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  #1  
Old 08-11-2003, 12:06 AM
123c
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Question Which Diesel Truck is better?

I am starting to look for a Diesel truck of some kind, and have narrowed my choice to either a Dodge Ram 2500 or a Ford F-250. Today I took a 1992 Ram 250 for a test drive today, and it was very fun to drive. Next week I am going to try and take a F-250 for a test drive, probally will have the 6.9 or 7.3 liter engine (I can't afford one with a Powerstroke)...

Now my question, which one is a better truck? The reason I am asking this is that it looks like I might be needing a larger truck for a future job that I might be getting, oh, and it needs to be a 4x4.

btw, I will probally be keeping my 300CD for a while. Having a job has been helpful in making a few of those repairs that I have been neglecting, which were way cheaper than I expected
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Old 08-11-2003, 02:26 AM
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123c,

I drove both. I didn't like the Dodge/Cummins Diesel because of the limited RPM range of the 6 cylinder engine. It only turns about 2600 RPM and seemed to run out of revs too soon.

The Ford IH V8 engine turns 3500 RPM and didn't seem to run out of revs like the Dodge did.

The trucks I tested both had manual transmissions. Possibly with an automatic transmission the Dodge would be OK.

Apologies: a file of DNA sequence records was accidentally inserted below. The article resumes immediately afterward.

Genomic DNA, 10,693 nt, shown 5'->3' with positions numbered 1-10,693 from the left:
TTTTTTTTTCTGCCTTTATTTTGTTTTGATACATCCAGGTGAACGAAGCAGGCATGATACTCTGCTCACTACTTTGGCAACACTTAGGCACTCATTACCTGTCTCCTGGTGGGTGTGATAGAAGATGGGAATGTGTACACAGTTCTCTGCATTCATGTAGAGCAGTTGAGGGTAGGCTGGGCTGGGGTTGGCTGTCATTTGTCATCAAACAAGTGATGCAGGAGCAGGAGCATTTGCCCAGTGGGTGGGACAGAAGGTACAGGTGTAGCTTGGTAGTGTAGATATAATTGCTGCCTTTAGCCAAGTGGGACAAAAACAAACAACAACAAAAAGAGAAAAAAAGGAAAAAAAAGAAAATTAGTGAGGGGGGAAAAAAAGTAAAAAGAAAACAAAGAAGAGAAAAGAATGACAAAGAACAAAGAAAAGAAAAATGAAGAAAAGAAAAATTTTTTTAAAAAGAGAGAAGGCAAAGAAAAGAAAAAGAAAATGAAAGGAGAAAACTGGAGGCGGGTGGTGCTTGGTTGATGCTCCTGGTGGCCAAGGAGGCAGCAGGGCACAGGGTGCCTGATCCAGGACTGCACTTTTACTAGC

I would prefer the Ford/IH to the Dodge/Cummins. To me an engine with a wider RPM range is more flexible.

Consumer Reports said the Ford was a more refined truck than the Dodge.

P E H

Last edited by P.E.Haiges; 08-13-2003 at 08:42 AM.
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  #3  
Old 08-11-2003, 02:38 AM
123c
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Eventhough the Dodge didn't have a tach, I did notice the limited RPM Range in the Cummins Engine. However I did like the the sound of the turbo

When I test the Ford I will be sure to notice the RPM of the IH engine. There are a few dealerships here that have some older Fords that I can test drive (they are all less $$$ than the Dodge I test drove today).

The most important thing I am looking for is something that has a manual transmission (I don't really want to mess with Automatic transmissions anymore)...
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  #4  
Old 08-11-2003, 05:57 AM
The Warden's Avatar
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Cool

Boy oh boy...

BTW, you probably know this, but Dodge started putting the Cummins in their truck in the 1989 model year. The "First Generation" was around until '93. In '94, they changed to the newer bodystyle, and also made some engine improvements (inline injector pump instead of rotary, a bit more horsepower, etc). '89 and some '90 trucks did not have intercoolers, and some early trucks were equipped with 3 speed automatics, which were bulletproof but offer no overdrive gear.

Ford started putting the 6.9l Navistar engine in their truck in '83. Halfway through the '87 model year, they started using the 7.3l instead. They kept the IDI 7.3l until halfway through the '94 model year when they switched to the Powerstroke. Some '94 IDI's have factory turbo's; otherwise, every engine came from the factory naturally aspirated. Note that, except for the turbo'ed IDI's, the 6.9l and the 7.3l put out almost the exact same power numbers (the 6.9l puts out 175 horsepower and 300 lb-ft of torque; the 7.3l puts out 185 horsepower and about 325 ft-lbs of torque).

Dodge:

Good:
  • The 6BT Cummins is nearly indestructible if you treat it right; I would put it on par with the OM616 as far as reliability goes (more than one example has made it past 1 million miles)